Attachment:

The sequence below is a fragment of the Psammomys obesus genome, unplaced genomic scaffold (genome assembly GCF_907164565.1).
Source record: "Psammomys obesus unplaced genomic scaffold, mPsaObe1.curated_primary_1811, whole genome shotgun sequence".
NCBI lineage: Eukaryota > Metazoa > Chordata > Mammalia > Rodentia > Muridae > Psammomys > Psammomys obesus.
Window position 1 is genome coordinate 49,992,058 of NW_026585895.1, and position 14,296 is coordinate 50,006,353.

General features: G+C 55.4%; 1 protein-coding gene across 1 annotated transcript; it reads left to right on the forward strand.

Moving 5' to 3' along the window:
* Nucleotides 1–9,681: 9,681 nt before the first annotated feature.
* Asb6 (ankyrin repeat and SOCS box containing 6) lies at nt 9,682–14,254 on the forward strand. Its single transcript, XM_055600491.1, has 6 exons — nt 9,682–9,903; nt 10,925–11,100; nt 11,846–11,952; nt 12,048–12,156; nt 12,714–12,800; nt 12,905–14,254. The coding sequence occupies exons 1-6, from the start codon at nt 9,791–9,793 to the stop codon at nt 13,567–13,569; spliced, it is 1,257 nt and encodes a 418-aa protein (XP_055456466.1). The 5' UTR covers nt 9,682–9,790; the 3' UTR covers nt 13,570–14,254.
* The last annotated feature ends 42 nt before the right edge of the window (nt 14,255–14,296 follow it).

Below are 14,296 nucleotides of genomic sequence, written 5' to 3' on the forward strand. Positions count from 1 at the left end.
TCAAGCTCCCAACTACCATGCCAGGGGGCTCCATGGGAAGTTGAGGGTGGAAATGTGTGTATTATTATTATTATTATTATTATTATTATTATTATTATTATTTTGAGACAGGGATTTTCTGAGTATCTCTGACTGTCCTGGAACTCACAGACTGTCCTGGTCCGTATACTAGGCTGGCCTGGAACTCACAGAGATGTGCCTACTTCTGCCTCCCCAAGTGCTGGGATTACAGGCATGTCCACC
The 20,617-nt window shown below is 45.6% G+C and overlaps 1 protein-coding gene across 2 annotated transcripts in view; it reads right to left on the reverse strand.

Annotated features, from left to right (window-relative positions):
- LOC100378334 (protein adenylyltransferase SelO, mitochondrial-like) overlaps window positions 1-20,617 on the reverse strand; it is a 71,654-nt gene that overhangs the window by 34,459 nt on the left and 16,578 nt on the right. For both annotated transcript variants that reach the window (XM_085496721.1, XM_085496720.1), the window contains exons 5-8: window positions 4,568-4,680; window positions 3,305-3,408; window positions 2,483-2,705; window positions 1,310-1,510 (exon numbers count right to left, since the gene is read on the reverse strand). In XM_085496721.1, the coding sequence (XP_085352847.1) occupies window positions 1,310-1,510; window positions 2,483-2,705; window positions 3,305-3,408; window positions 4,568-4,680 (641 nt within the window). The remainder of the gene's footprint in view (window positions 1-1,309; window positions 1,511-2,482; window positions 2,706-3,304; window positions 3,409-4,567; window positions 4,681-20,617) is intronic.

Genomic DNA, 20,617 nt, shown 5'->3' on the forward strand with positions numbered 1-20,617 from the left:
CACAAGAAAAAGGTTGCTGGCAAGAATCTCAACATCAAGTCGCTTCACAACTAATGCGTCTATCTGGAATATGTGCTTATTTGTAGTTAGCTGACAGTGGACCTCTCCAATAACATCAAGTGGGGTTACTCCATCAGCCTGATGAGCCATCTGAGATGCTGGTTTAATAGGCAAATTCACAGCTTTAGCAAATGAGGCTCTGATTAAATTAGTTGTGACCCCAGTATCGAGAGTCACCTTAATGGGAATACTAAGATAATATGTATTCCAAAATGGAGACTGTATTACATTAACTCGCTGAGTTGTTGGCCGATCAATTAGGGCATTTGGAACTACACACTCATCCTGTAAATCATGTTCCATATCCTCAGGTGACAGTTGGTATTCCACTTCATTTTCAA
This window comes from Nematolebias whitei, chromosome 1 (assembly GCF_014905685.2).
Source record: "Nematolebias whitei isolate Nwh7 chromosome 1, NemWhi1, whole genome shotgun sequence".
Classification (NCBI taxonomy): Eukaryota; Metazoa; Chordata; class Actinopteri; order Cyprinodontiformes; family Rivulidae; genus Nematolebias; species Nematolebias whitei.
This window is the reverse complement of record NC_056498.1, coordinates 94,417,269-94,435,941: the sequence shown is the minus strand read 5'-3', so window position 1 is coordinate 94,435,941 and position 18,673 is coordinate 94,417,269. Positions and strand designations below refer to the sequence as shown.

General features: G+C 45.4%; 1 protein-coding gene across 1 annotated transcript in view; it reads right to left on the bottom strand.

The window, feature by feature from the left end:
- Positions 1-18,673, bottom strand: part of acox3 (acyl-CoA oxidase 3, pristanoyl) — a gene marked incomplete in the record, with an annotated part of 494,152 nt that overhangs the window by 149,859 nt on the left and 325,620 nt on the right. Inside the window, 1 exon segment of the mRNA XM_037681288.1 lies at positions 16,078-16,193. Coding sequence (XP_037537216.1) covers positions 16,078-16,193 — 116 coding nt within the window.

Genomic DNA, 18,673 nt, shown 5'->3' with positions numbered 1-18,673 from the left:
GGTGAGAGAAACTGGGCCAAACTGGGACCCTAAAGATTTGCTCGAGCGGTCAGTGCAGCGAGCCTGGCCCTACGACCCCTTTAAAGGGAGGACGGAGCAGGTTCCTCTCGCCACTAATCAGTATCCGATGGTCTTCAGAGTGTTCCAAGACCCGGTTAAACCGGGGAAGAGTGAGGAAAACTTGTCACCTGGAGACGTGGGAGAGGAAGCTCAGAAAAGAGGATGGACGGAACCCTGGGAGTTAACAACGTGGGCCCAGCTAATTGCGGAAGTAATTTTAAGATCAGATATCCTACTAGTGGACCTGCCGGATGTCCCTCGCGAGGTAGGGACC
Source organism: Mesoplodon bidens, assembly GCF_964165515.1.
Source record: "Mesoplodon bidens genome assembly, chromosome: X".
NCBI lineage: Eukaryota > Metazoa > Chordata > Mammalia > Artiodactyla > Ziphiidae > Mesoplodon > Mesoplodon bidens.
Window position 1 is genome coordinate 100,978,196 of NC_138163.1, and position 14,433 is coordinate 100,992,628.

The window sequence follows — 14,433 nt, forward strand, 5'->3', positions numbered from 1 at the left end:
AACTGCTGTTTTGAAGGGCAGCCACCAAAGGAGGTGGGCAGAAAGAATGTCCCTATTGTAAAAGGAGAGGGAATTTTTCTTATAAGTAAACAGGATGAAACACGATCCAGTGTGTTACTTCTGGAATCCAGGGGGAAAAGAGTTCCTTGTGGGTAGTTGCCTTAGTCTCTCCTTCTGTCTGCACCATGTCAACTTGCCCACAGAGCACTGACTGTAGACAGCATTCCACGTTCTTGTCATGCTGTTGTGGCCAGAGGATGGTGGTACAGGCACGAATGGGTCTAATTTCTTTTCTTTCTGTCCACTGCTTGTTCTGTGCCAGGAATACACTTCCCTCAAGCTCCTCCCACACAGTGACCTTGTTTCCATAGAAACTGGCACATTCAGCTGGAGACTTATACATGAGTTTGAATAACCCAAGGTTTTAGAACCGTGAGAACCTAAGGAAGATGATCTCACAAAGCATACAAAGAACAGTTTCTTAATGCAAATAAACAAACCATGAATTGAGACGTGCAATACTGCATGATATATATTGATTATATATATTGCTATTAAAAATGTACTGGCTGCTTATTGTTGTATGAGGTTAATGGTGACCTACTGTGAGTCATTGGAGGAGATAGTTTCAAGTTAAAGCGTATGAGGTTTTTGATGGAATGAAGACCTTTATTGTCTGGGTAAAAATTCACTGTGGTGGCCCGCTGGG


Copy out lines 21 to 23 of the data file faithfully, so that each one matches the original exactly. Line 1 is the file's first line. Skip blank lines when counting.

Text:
General features: G+C 45.4%; 1 protein-coding gene across 1 annotated transcript in view; it reads right to left on the bottom strand.

The window, feature by feature from the left end:
- Positions 1-18,673, bottom strand: part of acox3 (acyl-CoA oxidase 3, pristanoyl) — a gene marked incomplete in the record, with an annotated part of 494,152 nt that overhangs the window by 149,859 nt on the left and 325,620 nt on the right. Inside the window, 1 exon segment of the mRNA XM_037681288.1 lies at positions 16,078-16,193. Coding sequence (XP_037537216.1) covers positions 16,078-16,193 — 116 coding nt within the window.